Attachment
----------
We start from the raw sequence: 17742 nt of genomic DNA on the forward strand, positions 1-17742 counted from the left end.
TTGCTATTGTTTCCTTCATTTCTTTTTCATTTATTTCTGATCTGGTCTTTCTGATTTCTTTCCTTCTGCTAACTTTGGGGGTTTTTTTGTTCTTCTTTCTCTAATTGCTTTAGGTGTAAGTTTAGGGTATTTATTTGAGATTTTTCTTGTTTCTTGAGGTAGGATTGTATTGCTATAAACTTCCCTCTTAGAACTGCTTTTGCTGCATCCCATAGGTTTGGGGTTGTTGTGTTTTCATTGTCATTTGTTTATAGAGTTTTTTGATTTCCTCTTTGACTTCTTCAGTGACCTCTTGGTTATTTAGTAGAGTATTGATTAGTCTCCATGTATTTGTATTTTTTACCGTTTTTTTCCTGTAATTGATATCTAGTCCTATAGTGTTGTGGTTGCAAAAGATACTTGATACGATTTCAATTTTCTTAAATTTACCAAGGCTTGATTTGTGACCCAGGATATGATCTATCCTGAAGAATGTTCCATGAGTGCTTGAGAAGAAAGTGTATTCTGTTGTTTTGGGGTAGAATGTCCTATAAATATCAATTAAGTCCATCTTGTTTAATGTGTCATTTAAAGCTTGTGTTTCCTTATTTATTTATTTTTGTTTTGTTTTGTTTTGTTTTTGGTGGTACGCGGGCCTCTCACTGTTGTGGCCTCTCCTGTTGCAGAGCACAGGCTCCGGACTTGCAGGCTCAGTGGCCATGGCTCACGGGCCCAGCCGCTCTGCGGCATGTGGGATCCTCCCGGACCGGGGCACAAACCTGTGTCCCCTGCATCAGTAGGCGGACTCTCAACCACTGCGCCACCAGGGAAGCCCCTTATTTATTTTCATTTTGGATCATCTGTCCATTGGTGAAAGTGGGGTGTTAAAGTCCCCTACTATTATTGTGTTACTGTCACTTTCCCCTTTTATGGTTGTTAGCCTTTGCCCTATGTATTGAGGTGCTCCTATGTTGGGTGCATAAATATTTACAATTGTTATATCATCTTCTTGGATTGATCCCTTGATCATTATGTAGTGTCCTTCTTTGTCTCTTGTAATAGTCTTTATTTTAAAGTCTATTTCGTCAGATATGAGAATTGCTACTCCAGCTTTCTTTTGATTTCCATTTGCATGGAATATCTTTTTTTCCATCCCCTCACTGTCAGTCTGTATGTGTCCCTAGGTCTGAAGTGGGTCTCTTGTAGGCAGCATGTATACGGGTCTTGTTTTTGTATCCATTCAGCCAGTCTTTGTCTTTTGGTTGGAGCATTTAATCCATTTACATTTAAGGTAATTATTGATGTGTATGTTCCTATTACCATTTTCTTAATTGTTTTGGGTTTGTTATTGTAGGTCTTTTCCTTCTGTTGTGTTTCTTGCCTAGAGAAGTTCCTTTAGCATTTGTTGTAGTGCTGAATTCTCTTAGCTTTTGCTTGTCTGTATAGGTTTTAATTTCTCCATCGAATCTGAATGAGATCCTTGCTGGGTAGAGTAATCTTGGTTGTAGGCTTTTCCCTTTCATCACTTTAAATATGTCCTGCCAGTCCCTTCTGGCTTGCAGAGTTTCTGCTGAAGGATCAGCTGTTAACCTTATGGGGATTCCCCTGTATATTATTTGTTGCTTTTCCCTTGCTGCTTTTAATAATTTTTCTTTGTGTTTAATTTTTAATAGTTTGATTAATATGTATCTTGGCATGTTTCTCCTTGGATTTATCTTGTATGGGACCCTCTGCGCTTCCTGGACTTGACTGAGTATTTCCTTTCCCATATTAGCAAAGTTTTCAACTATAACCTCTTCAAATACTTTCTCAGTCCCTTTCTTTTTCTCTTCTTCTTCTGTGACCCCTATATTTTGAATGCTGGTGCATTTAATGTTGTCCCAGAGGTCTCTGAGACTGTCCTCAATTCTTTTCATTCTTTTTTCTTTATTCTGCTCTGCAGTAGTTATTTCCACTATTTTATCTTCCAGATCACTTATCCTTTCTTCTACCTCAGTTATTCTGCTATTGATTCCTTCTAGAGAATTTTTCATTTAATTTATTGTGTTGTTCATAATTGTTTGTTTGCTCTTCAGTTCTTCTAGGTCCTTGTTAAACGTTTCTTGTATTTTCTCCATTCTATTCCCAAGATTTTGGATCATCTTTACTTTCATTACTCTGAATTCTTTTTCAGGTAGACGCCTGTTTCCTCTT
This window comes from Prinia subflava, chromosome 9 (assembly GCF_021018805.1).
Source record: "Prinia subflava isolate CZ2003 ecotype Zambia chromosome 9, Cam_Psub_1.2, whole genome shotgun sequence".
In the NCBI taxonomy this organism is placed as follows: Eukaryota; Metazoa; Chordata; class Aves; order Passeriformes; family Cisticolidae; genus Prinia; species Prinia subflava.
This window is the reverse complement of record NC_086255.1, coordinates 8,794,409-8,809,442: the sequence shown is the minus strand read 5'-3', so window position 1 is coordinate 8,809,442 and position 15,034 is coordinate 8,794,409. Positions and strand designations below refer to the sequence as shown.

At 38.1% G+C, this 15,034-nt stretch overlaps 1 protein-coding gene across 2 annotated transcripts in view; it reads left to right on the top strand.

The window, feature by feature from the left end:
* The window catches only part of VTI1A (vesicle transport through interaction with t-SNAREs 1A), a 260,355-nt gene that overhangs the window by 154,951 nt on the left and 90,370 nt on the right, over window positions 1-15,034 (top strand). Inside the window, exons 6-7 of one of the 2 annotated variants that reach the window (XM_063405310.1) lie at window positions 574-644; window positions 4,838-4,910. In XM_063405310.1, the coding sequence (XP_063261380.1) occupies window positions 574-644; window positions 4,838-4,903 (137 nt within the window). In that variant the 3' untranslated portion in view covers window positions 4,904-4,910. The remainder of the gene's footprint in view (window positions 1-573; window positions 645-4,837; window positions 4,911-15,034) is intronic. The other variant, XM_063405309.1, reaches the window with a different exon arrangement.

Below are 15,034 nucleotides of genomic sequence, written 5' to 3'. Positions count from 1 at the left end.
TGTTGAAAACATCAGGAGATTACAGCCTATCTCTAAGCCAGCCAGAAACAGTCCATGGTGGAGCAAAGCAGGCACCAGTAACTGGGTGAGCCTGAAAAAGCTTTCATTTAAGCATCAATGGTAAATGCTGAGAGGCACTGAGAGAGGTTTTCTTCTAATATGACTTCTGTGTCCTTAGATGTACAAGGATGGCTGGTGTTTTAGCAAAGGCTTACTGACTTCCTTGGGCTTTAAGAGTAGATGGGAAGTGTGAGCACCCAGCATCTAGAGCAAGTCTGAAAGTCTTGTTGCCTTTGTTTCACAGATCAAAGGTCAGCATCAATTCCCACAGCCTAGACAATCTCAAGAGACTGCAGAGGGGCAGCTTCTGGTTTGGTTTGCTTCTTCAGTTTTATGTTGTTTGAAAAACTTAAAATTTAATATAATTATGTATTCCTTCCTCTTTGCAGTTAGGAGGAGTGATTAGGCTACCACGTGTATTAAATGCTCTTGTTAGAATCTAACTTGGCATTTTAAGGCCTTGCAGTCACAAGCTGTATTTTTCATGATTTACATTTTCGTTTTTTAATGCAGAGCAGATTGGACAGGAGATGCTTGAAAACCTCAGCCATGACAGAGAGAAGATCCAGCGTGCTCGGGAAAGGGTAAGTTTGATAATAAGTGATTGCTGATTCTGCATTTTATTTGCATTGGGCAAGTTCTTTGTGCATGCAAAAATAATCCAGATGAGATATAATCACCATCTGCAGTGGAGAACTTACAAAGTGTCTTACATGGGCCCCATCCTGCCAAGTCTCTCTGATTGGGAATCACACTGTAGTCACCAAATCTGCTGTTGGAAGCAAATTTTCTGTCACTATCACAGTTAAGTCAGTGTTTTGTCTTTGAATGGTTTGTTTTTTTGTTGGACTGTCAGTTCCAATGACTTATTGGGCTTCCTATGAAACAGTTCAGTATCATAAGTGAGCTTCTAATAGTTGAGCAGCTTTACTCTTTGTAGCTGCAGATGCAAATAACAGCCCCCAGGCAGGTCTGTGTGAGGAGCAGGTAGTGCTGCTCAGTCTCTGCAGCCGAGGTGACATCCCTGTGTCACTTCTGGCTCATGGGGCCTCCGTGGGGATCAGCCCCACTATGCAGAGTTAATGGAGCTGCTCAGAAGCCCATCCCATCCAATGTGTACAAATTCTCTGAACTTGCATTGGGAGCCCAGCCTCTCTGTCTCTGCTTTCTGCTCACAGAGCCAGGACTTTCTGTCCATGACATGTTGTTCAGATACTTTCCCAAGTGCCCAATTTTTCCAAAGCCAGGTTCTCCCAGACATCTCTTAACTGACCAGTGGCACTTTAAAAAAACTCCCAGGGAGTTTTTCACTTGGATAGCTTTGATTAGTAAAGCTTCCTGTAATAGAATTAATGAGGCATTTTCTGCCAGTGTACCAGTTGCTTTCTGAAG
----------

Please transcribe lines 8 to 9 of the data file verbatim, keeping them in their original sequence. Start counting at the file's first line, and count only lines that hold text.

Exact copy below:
The window, feature by feature from the left end:
* The window catches only part of VTI1A (vesicle transport through interaction with t-SNAREs 1A), a 260,355-nt gene that overhangs the window by 154,951 nt on the left and 90,370 nt on the right, over window positions 1-15,034 (top strand). Inside the window, exons 6-7 of one of the 2 annotated variants that reach the window (XM_063405310.1) lie at window positions 574-644; window positions 4,838-4,910. In XM_063405310.1, the coding sequence (XP_063261380.1) occupies window positions 574-644; window positions 4,838-4,903 (137 nt within the window). In that variant the 3' untranslated portion in view covers window positions 4,904-4,910. The remainder of the gene's footprint in view (window positions 1-573; window positions 645-4,837; window positions 4,911-15,034) is intronic. The other variant, XM_063405309.1, reaches the window with a different exon arrangement.